11. The object of furnishing a declaration in form C in the context of a claim for exemption under Sub-section (2) of Section 6 of the Central Sales Tax Act, 1956, has already been indicated earlier. Ordinarily, the declaration in form C prescribed by Clause (1) of Rule 12 of the Central Sales Tax (Registration and Turnover) Rules, 1957, is in connection with Sub-section (4) of Section 8, i. e., for getting the benefit of a concessional rate of tax. This requirement in the case of an exemption claimed under Sub-section (2) of Section 6 can be only for the purpose of showing that the subsequent sale was an inter-State sale made to a registered dealer. Thus, the satisfaction of the assessing authority of the subsequent sale being made to a registered dealer during the course of an inter-State sale is the total requirement of Rule 8-D framed by the State Government. Ordinarily, the furnishing of declaration in form C obtained from the purchasing dealer would prove this fact beyond controversy. However, substantial compliance of this directory provision may be made by satisfying the assessing authority of this fact even by any other mode. The only requirement is that the assessing authority should be satisfied of the fact that the subsequent sale was to a registered dealer in the course of an inter-State sale. The condition precedent for claiming exemption from tax is only of furnishing a certificate in form E-I or E-II, as the case may be, as laid down in the proviso to Sub-section (2) of Section 6 read with Clause (2) of Rule 12 of the Central Sales Tax (Registration and Turnover) Rules, 1957. The requirement of Rule 8-D framed by the State Government cannot be placed on the high pedestal of a condition precedent as earlier stated and, consequently, this rule has to be treated only as directory and not mandatory.

12. From the statement of case submitted by the Tribunal and some of the material facts already stated above, it is not in dispute that substantial compliance with Rule 8-D of the Madhya Pradesh Sales Tax (Central) Rules, 1957, has been found proved in the present case notwithstanding the failure to produce the declaration in form C obtained from the purchasing dealer inasmuch as there is no dispute that the subsequent sales were effected by the assessee to registered dealers by transfer of documents of title during the course of their movement from one State to another.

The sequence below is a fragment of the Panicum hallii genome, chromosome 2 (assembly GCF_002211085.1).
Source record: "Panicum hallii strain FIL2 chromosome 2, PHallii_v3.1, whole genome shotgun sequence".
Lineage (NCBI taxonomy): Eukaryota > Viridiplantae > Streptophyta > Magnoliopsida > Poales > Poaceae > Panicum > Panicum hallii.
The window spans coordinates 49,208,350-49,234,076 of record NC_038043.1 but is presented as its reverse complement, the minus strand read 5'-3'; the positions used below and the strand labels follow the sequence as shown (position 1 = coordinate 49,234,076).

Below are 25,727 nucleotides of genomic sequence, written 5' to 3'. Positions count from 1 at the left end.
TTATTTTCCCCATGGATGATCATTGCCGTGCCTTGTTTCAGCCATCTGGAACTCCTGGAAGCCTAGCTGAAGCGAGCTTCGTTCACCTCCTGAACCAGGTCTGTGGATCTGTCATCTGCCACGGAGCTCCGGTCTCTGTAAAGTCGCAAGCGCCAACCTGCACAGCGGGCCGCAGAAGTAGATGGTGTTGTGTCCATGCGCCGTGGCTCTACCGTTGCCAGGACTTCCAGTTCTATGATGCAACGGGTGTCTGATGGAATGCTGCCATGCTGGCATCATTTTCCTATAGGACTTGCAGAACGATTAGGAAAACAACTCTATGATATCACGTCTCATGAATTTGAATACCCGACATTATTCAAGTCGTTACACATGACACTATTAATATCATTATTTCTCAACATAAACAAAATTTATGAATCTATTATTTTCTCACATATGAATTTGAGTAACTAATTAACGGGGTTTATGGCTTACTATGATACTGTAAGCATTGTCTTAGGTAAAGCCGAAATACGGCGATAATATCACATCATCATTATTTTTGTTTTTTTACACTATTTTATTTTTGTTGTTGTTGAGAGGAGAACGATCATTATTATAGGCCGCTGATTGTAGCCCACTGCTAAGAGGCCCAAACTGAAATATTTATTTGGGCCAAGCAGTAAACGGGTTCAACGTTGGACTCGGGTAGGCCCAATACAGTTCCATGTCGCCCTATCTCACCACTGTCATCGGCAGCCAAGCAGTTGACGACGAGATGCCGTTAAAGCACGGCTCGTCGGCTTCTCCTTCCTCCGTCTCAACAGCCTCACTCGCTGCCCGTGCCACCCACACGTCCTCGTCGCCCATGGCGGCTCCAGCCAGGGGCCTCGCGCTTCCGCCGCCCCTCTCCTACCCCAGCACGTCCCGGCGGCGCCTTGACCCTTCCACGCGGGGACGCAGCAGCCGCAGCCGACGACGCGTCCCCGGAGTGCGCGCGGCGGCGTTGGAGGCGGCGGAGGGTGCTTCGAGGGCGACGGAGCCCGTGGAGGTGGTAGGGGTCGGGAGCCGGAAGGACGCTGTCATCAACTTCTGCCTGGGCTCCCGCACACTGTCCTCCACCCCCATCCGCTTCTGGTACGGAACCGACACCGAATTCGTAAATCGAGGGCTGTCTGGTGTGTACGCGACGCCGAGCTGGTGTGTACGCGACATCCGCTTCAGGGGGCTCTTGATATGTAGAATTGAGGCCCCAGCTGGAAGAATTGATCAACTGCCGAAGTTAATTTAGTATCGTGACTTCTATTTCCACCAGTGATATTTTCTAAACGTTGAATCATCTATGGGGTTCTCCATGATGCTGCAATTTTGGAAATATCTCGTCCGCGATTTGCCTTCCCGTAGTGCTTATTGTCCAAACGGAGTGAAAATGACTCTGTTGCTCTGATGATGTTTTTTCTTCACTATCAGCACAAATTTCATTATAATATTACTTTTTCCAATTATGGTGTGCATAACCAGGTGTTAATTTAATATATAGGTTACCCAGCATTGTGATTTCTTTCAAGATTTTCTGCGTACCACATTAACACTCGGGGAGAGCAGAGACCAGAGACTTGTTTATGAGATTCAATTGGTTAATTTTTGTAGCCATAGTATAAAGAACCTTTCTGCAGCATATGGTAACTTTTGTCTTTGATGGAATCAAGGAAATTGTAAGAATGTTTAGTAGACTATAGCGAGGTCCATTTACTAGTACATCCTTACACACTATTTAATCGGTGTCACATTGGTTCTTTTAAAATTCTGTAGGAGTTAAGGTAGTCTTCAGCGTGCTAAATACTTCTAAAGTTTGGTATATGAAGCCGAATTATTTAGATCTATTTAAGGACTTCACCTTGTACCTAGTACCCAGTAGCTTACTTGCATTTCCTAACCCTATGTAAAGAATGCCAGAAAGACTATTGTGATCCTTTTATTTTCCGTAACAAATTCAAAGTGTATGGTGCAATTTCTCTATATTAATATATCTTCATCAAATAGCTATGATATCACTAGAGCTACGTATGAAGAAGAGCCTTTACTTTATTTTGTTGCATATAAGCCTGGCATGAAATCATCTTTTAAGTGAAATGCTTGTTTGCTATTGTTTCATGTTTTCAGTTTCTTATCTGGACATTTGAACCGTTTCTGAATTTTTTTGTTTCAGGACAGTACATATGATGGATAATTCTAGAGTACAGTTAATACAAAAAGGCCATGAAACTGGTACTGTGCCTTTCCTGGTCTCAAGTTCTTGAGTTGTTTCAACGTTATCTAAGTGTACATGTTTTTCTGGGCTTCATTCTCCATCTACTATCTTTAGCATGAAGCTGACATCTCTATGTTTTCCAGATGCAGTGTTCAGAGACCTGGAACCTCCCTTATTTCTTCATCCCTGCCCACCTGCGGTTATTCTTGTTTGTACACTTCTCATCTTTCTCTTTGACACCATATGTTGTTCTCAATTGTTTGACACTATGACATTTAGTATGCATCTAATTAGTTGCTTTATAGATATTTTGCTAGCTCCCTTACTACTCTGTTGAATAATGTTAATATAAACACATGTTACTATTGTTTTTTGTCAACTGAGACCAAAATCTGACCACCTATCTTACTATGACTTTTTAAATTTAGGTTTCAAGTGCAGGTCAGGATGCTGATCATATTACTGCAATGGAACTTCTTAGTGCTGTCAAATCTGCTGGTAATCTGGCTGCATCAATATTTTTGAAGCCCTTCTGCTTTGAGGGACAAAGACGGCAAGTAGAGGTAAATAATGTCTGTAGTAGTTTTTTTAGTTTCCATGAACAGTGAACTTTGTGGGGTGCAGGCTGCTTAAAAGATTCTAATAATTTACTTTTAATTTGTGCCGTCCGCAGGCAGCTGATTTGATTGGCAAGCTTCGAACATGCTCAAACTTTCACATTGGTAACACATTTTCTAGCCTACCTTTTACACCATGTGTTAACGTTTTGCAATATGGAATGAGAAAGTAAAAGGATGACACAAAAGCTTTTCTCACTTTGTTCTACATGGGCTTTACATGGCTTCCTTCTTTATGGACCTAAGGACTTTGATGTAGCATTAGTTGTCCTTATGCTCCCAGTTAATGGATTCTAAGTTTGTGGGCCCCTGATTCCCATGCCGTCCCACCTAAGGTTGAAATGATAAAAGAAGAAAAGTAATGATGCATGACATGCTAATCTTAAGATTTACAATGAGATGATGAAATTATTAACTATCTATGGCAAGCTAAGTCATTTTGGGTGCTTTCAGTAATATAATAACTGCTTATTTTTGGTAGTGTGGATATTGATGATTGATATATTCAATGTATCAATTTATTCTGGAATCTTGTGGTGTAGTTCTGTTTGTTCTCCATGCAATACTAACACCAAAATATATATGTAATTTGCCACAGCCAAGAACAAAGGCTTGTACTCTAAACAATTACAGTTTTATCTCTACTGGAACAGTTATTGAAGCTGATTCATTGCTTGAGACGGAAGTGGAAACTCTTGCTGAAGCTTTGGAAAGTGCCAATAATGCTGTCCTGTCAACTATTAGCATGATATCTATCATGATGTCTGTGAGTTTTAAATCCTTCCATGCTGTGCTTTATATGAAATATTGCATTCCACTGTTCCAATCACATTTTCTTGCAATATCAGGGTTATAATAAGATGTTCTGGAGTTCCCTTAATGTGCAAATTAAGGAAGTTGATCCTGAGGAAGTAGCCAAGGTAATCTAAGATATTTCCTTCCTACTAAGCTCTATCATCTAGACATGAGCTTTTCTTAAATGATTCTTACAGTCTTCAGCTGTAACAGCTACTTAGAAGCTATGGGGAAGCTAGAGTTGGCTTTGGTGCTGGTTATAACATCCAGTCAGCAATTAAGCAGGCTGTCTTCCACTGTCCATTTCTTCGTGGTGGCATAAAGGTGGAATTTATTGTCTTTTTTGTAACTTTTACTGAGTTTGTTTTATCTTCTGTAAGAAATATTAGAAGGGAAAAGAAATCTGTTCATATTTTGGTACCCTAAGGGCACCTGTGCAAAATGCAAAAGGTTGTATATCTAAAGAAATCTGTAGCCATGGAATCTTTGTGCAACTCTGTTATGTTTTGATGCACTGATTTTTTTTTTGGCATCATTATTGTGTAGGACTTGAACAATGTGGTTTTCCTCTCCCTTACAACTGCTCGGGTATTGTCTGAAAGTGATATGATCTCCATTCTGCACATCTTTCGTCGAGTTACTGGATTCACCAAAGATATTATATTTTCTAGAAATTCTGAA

13. We shall now refer to some of the authorities relevant for deciding the question referred to us which would show that the view taken by us is in consonance with that expressed in most of them while construing similar provisions.

14. In State of Orissa v. M. A. Tulloch and Co. Ltd. [1964] 15 S.T.C. 641 (S.C.), their Lordships were required to construe Section 5(2)(a)(ii) of the Orissa Sales Tax Act, 1947 and Rule 27(2) of the Orissa Sales Tax Rules, 1947. Rule 27(2) contained a further requirement of production of a declaration which was not a condition imposed by Section 5(2)(a)(ii) of the Orissa Sales Tax Act, 1947. The question before their Lordships was whether Rule 27(2) was mandatory so that in case of its breach the selling dealer was not entitled to get the deduction allowable under Section 6(2)(a)(ii). The contention on behalf of the assessee in that case was that in spite of the imperative language used in Rule 27(2), that rule must be treated as directory so as to avoid any conflict with the provisions of the Act. Their Lordships accepted the assessee's contention and held that production of declaration under Rule 27(2) is not always obligatory on the part of a selling dealer when claiming the exemption and it was open to him to claim exemption by adducing other evidence so as to bring the transaction within the scope of Section 5(2)(a)(ii) of the Act to the satisfaction of the assessing authority. While reaching that conclusion, their Lordships observed as follows: